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November 06, 1975 - Image 3

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Publication:
Michigan Daily, 1975-11-06

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Thursday, November 6, 197T

THE MICHIGAN DAILY

Page Three

Dems control
elections, but
GOP hopeful
Gf I
WASHINGTON (R)-President proof "that the Republican
Ford and Republican leaders Party is alive and well all across
claimed encouragement yester- the country."
day in the divided outcome of Republicans pointed to the
scattered, off-year elections - New Jersey assembly as one of
prompting Democratic National their big plusses.
Chairman Robert Strauss to say They gained 15 seats in thef
it was a big day for the GOP assembly, recapturing less than!
because "nobody got fired and half their spots they lost in the
nobody quit." last election. Before Watergate,
Republican National Chairman they had controlled the cham-
Mary Louise Smith and a spokes- ber. Tuesday's election left the
man for Ford said the Tuesday Democrats with 49 seats to the
elections offered some good Republicans' 31.
news to the GOP. But Strauss
said he didn't think the elections KENTUCKY, Mississippi and
were very important in national Virginia all elected new legisla-
terms. So he needled the Repub- tures in which Democrats fnain-
licans about shakeups in the tained their dominance. In Vir-
administration and campaign ginia, the Republicans lost four,
lineups. seats in the House of Delegates.
DEMOCRATS, as expected Democrat Cliff Finch, 48, a
won the only two governorships lawyer from Batesville, was
at issue, Kentucky and Missis- elected governor of Mississippi,
sippi. They held their control fending off the toughest GOP
of four state legislatures, al- challenge of the century there.
though Republicans added to Finch narrowly topped Repub-
their minority in the New Jersey lican Gil Carmichael. A black
state assembly. third-party candidate ran far
The party lineup in major behind.
city halls changed little, al- Women were elected to be-
though a Democrat was upset by come lieutenant governors in;
a law-and-order independent in the two statewide contests, Eve-
Minneapolis. lyn Gandy, now state insurance
No national trends were evi- commissioner, in Mississippi;
dentd and Thelma Stovall, the secre-
tary of state, in Kentucky. Both
AT THE White House,. Ford women are Democrats and long-
was said to see in the elections time state officials.

Beame says Ford is
twistin aid reuestAREA

WASHINGTON (P) - Mayor1
Abraham Beame charged yes-
terday that President Ford is
using "bumper-sticker philos-
ophy" to mislead Americans
about the kind of nelp sought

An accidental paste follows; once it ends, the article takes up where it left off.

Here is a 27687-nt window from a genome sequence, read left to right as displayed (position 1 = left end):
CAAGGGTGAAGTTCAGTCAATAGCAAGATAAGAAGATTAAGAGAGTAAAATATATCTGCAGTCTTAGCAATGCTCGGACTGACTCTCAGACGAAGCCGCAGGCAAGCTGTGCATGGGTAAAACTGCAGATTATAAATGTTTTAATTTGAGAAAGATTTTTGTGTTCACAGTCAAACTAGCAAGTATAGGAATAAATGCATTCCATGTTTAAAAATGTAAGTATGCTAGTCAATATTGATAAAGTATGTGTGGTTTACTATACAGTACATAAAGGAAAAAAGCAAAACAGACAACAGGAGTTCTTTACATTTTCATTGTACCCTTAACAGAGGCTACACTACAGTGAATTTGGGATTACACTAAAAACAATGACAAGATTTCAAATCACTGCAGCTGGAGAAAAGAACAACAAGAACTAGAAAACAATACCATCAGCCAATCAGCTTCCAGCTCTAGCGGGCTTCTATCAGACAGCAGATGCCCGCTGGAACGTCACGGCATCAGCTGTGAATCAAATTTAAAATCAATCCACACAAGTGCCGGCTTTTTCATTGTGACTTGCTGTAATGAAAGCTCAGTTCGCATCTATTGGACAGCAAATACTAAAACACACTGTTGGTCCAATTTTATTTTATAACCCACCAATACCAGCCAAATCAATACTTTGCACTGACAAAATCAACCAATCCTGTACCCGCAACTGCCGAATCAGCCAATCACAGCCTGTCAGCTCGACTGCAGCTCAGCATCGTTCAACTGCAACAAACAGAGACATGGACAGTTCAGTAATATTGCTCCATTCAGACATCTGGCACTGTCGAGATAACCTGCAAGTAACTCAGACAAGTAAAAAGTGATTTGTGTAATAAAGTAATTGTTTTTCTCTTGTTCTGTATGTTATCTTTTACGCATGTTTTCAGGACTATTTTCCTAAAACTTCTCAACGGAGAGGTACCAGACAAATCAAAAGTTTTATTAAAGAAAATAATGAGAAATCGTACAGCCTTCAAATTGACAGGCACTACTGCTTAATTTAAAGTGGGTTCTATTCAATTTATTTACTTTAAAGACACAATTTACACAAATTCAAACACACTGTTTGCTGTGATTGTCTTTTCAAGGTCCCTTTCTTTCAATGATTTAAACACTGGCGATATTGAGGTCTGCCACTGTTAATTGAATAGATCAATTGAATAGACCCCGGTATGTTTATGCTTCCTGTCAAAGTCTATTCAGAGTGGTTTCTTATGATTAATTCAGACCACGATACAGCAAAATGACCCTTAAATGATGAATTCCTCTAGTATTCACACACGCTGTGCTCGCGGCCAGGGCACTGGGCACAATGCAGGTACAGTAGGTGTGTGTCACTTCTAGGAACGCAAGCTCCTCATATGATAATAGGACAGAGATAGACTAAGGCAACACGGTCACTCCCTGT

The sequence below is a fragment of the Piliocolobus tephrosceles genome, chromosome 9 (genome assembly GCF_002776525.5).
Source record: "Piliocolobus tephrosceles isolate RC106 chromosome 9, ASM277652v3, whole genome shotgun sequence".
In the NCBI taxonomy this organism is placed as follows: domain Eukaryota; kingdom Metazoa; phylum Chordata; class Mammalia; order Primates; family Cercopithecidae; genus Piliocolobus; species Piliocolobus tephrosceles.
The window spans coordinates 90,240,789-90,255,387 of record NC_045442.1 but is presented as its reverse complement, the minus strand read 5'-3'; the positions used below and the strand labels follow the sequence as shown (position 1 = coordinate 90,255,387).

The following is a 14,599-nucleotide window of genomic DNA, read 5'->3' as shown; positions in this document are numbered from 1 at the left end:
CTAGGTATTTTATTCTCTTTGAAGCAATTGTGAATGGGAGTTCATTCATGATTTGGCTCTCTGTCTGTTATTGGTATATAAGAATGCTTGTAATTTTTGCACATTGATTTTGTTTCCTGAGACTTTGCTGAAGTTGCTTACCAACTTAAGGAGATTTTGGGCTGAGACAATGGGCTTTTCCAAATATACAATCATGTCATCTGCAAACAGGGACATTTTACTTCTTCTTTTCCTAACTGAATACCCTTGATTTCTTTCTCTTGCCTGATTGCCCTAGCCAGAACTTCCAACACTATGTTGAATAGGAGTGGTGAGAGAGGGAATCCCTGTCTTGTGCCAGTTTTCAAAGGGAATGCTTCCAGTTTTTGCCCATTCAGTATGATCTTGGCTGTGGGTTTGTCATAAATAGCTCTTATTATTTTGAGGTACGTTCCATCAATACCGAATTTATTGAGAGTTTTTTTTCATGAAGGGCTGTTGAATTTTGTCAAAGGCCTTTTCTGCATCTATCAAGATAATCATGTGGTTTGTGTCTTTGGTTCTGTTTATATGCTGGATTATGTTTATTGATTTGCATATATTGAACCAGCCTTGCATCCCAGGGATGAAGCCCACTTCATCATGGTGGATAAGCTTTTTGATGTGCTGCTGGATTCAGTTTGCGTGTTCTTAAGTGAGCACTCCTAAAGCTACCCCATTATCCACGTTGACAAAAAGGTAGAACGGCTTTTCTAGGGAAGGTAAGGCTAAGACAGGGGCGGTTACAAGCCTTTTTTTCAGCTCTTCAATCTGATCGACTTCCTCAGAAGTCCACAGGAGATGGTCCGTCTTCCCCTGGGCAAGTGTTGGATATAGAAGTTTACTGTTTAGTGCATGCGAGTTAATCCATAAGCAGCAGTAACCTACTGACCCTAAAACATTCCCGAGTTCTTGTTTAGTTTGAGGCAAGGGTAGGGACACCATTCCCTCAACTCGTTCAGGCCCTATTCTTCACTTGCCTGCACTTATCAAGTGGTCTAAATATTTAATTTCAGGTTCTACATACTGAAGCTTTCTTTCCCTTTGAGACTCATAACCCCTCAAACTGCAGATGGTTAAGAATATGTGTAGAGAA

by New York City in its effort
s to avert financial collapse.
"He has used the city of New
York as a foil for political s'o-
gans from Belgrade to San Fran-
cisco and back," Beame said in
a speech to the National Press
Club. "This triggered hatred,
disunity and confusion."
THE MAYOR said Ford has
given Americans "the impres-
sion" that New York wants a
federal bail-out. But le said the
city only wants guarantees for
its borrowing that shouUl not
cost taxpayers anything.
"The City of New York is not
asking the federal government
or the public for one cent. We
are not asking for a nand-out,
or a bail-out," he said.
However, as Beame was
speaking, Gov. Hugh Carey of
New York was asking the gcy-
ernment for a 90-day loan of
$576 million, which he said is
needed to head off default by
four state agencies.
CAREY, a Democrat, said the
agencies have a record of finan-
cial soundness, but are unable
to borrow money in normal
channels, in part due to Ford's
"recent speech calling for the
bankruptcy of New York City."
"In effect, the zontagion of
New York City has now spread
to the agencies of The state of
New York," Carey said in a

letter to Ford. The agencies are#FASTJ NR E EIV R
the Housing Finance Agency, T...FREE DELIVERY
the Medical Care Facilities Fi- WE SPECIALIZE IN:
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There was no immediate re-."-s FISH
sponse from the White House or! SHRBIMP
the Federal Reserve Bank of
New York to which Carey di-
rected the loan request.
BEAME, the diminutive Demo-HOURS:
crat, who has been mayo^ of MON. THRU SAT.
New York City since January 4:30-1:30 A.M.
1974, asked Ford to name an in- 4 P.M. MIDNIGHT
dependent commission to study
and make recommendations on COLD BEER DELIVERED
"America's urban affairs and
future.i H M S W PIZ